Waterfall Forge: Beautiful Copper Water Features for Homes, Offices or Gardens
It all started 20 years ago when Buddy Holmes bought some copper at a sheet metal shop to make a gift. Inspired by the relaxing sound of flowing water, he created a small tabletop fountain, which became the start of his long and illustrious journey with copper. Soon, he was attending craft shows and demonstrating his work at venues like the Mississippi Forge Council's Annual Conference and Alabama Forge Council's Annual Tannehill Conference, one of the largest gatherings of metalsmiths and blacksmiths in the U.S. He now produces both large and small sculptures from his home studio and concentrates on custom made outdoor waterfalls.
"I own a small shop in Louisiana about 50 miles north of New Orleans," Holmes says. "It's on three acres of land almost completely surrounded by a small bayou so noise doesn't bother my neighbors when I hand hammer my copper on leather bags and use tools like electric shears. It is fairly low tech. When the economy was better, I'd purchase pallets containing 35 sheets of copper weighing 1200-1300 pounds from Copper and Brass in Georgia but currently buy mostly from Aluminum and Stainless in New Orleans as needed. Scrap buyers used to pay cash but now when you bring in copper scraps (and I bring in a lot), they copy your driver's license and send a check about a week later."
Holmes prefers the durability and signature style copper brings to his work.
"I like copper because it is the best metal for my work and is pretty, even more so after the passage of time. It is also long lasting. I use a heavier copper than most. While 16-oz. is common, my copper is 20, 24, 32 and even 48 ounce. I have bought some that is soft annealed but usually heat anneal it myself before working to make it easier to hammer. Mostly, though, I anneal it to obtain softer edges and a smoother look."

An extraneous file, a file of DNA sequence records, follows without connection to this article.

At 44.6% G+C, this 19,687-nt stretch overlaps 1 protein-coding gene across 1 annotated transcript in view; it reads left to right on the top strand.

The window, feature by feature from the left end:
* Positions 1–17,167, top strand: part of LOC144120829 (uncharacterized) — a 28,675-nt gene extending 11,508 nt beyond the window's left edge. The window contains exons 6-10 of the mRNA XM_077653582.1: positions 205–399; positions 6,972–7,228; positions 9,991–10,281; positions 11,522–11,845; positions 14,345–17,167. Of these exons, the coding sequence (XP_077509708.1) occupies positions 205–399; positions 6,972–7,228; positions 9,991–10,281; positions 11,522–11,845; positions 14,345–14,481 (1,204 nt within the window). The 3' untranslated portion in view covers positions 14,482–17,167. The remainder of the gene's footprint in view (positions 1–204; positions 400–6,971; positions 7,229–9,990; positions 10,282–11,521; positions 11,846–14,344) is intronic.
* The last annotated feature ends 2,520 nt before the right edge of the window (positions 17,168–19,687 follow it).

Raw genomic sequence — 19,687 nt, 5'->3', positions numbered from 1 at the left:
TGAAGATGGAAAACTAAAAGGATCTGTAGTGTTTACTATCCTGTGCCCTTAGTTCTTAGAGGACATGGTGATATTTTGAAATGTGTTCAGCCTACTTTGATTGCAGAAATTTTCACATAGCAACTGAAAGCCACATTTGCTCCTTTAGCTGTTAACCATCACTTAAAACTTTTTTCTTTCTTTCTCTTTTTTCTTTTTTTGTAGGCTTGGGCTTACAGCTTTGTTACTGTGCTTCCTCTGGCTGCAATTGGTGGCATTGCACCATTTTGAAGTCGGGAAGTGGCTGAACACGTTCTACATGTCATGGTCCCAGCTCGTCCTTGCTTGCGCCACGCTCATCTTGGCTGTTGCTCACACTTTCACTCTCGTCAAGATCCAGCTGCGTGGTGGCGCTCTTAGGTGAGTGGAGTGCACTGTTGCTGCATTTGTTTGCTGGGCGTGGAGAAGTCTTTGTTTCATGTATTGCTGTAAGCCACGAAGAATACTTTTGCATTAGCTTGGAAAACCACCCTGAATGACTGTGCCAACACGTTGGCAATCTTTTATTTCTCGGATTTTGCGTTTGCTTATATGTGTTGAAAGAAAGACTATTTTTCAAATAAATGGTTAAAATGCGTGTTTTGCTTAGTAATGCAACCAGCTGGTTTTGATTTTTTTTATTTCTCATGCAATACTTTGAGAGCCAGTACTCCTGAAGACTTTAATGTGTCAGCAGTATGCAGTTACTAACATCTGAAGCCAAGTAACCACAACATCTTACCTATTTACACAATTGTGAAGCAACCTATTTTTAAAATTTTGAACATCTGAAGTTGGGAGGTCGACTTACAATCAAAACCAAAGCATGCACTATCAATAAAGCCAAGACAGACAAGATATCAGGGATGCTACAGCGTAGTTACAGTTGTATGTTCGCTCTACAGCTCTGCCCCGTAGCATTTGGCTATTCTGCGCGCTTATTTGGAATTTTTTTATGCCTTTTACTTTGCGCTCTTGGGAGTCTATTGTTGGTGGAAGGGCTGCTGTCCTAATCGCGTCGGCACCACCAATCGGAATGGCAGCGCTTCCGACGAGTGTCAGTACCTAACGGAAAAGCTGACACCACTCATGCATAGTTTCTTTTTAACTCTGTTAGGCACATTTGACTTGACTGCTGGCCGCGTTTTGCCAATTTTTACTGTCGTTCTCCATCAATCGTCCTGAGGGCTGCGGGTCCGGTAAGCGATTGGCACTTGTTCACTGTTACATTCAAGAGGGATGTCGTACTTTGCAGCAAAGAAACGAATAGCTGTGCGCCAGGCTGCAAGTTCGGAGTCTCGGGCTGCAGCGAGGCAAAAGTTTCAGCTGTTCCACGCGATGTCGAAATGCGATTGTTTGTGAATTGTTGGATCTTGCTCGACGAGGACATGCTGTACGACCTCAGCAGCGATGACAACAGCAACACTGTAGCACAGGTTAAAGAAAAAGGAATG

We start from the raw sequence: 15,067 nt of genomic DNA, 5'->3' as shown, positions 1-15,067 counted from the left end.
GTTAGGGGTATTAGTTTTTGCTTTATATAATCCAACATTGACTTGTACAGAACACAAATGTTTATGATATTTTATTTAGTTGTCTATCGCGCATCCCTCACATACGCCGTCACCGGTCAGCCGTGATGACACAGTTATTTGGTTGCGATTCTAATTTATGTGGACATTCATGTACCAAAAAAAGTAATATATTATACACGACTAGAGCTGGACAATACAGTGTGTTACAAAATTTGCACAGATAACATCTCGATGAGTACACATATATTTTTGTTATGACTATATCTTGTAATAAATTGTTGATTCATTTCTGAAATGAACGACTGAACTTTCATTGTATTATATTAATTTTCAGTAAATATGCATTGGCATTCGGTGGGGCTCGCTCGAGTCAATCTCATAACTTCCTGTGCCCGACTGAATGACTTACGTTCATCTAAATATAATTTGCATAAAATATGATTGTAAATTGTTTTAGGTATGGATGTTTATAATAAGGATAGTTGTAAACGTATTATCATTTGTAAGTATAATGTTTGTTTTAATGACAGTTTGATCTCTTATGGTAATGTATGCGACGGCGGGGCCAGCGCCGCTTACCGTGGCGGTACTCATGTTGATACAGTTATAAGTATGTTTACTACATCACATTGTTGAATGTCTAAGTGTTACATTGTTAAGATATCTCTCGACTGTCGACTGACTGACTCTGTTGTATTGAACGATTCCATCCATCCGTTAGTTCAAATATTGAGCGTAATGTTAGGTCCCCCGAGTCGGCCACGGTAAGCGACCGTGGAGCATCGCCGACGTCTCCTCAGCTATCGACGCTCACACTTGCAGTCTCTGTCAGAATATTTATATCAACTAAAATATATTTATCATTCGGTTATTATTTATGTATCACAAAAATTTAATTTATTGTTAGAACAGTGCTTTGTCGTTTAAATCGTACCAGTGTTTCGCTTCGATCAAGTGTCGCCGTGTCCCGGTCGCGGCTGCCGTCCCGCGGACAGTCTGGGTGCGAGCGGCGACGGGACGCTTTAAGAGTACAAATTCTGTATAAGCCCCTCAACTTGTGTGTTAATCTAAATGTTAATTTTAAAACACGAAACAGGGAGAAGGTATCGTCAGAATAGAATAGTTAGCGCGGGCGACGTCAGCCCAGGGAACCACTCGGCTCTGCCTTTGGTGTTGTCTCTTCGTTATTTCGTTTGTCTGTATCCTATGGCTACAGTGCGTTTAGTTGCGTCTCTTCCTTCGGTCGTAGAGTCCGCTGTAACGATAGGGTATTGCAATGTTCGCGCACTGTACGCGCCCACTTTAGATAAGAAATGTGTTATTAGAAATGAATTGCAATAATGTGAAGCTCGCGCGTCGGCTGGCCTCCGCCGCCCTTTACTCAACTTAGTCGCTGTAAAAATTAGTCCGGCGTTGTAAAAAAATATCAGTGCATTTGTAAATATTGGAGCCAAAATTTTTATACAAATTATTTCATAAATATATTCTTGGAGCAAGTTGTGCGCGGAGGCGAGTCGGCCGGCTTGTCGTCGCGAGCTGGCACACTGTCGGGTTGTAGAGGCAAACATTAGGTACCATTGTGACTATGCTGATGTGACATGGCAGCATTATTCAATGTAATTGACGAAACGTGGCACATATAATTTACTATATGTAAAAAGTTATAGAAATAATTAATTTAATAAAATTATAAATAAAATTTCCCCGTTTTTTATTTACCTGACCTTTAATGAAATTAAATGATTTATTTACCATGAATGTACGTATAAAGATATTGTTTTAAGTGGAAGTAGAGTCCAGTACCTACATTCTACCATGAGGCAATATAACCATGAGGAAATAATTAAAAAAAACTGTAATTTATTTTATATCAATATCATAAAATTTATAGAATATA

Holmes can make his copper water sculptures any size. He customizes them to fit the client's dimensions, can design from pictures he receives or originate unique new styles. "I love nature and like to draw on local birds, animals, trees and flowers such as my 7 1/2-foot tall tree piece that features an egret, frog and crawfish." Herons are also prevalent in his fountains. But he is open to any ideas. "We work hard to make our customers happy."
Though he has given up craft shows, the shop is always open to visitors who want to watch him work and he'll gladly explain his process. Informal workshops are for anyone interested in learning about the metal as long as they call ahead so he can prepare.
"My socializing away from home consists of exhibiting at local Sam's Clubs once a month for four days in Baton Rouge or New Orleans area where they showcase events featuring various artists. I enjoy bringing my big pieces and talking about my work with copper."
Holmes designed two four-foot wide copper fountains, one on each side of the door at a Baton Rouge office building. He was hired to make an interesting fountain with a large copper tree and egret for a local children's museum, created a waterfall for the Susan G. Komen Auction and often makes pieces to donate for fundraisers at charity events.
Also in this Issue:
- JI9 Sculpting: Breathing New Life to Ancient History Through Fossils, Meteorites and Copper
- Art Guitars: Where Music and Metal Meet
- To the Depths of the Sea with Copper
- Waterfall Forge: Beautiful Copper Water Features for Homes, Offices or Gardens
- Cleveland Museum of Art presents Ai Weiwei: Circle of Animals/Zodiac Heads - August 01, 2013